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Peak-end rule

Synonyms: extension neglect, duration neglect

The peak–end rule focuses user memories around the most intense moments of an experience and the way an experience ends.

 

designed by Greg Ward

Controversial

'peak season'

 

Negative experiences are remembered more vividly than positive ones. Moments of confusion and frustration are emotionally charged and have a substantial effect on the impression.

 

Wrong understanding of the peak–end rule typically downsteps a complex mental evaluation into a simplistic framework. Theory shows cases where peak-end rule operates not as an outstandingly good predictor.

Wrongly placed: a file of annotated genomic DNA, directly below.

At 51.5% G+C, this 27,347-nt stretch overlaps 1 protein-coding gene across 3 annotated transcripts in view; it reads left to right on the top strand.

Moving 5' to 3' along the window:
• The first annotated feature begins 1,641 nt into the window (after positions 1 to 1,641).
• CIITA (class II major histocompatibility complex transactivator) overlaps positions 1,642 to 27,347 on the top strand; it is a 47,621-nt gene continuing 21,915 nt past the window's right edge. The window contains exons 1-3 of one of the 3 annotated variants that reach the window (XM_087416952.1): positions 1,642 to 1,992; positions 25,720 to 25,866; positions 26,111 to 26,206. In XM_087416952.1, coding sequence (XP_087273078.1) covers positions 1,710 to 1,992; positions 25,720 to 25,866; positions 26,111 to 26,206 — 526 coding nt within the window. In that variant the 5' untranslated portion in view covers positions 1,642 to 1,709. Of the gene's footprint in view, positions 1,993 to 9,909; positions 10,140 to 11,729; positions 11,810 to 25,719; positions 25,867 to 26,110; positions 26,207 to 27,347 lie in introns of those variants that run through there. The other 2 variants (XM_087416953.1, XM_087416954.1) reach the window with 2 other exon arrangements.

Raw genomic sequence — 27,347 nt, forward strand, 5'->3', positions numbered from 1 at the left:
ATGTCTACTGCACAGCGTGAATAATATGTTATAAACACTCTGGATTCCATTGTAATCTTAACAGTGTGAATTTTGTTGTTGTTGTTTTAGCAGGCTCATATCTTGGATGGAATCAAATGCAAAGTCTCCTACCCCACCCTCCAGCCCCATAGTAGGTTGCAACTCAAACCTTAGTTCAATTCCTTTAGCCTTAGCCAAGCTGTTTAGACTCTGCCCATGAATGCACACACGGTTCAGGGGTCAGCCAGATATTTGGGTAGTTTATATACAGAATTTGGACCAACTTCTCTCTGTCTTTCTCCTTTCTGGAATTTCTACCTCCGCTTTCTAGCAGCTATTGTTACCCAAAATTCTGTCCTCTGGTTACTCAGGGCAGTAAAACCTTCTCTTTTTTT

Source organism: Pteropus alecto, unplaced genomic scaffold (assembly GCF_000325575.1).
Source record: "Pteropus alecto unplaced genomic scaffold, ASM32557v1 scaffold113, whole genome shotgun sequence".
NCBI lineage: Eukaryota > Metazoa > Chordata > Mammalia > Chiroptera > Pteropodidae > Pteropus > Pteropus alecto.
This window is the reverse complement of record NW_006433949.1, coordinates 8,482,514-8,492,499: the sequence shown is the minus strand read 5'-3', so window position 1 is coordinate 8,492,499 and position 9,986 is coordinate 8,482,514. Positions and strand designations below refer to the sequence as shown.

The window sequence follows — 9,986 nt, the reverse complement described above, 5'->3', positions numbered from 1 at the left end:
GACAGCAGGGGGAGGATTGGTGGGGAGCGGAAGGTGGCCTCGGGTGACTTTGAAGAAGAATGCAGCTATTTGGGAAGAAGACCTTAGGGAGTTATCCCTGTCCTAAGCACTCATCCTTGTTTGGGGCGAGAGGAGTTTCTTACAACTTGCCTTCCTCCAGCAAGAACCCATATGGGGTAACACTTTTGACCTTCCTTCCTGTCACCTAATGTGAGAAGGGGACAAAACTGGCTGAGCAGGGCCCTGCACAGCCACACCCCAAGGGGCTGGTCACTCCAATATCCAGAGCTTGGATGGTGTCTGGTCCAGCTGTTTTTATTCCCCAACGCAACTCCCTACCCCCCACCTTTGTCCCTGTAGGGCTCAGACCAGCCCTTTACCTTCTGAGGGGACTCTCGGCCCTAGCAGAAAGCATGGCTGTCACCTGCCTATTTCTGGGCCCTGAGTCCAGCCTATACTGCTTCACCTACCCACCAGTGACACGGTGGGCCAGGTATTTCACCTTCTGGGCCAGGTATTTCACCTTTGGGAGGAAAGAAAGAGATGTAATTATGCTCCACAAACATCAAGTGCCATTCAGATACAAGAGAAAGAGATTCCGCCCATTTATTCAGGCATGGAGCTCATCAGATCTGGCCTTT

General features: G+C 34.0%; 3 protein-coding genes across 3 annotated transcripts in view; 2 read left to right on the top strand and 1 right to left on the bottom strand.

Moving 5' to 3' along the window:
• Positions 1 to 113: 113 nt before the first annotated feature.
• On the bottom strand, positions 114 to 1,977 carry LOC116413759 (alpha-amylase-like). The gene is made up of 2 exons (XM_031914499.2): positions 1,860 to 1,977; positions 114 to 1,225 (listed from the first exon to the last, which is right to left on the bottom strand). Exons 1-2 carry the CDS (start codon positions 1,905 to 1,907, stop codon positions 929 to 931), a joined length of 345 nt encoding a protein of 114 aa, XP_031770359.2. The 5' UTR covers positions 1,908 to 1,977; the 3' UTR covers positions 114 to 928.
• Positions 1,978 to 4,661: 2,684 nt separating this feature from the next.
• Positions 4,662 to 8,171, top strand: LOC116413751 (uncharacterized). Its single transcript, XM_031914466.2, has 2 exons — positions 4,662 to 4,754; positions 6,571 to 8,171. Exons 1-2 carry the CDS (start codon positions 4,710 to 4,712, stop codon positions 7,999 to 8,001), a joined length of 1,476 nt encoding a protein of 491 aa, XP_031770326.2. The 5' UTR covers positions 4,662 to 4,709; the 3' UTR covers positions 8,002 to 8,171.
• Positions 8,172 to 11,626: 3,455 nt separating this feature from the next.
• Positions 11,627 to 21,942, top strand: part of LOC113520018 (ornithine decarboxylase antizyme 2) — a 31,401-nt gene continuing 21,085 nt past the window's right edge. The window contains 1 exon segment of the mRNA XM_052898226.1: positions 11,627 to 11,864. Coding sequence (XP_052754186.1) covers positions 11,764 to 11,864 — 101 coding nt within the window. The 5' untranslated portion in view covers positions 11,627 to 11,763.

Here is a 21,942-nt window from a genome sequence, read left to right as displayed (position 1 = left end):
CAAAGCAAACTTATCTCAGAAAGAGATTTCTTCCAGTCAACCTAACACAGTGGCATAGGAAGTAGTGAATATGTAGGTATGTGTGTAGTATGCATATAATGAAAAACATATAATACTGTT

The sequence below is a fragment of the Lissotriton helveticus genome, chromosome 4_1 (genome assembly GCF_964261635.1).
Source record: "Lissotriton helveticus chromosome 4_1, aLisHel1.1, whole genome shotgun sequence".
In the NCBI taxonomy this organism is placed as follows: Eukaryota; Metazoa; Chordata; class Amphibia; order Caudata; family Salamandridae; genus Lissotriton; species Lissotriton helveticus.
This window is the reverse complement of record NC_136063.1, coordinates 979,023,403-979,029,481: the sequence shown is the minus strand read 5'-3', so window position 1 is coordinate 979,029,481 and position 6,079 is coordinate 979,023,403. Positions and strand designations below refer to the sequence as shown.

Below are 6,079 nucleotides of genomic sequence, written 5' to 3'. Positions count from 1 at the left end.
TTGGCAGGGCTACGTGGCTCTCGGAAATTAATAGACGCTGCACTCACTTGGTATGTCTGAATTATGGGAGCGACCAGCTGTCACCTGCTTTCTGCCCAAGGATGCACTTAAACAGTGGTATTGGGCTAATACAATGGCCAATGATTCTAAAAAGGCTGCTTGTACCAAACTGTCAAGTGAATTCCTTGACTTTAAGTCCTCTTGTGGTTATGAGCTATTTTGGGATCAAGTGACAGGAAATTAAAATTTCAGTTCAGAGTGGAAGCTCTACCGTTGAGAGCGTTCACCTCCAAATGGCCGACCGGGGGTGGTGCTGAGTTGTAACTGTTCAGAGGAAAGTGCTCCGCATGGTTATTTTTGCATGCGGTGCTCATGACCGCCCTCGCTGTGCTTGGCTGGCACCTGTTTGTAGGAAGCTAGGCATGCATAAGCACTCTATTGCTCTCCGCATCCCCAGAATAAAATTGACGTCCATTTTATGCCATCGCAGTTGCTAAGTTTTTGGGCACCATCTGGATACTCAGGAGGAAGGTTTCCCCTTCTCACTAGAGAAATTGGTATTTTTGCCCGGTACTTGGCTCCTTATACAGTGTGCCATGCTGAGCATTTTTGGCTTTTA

1. Big part of user experience is not used
  2. Bad predictor
  3. Simplification
  4. Neglect aspects
  5. Disrupted experience
  6. Episodic memory

In psychological studies and in product design, small changes have a large impact on people’s recollections. When designing interfaces and experiences, pay attention to the most intense points of a typical user journey (the “peaks”) and the final moments (the “end”)
— Lexie Kane, UX Designer at NNG

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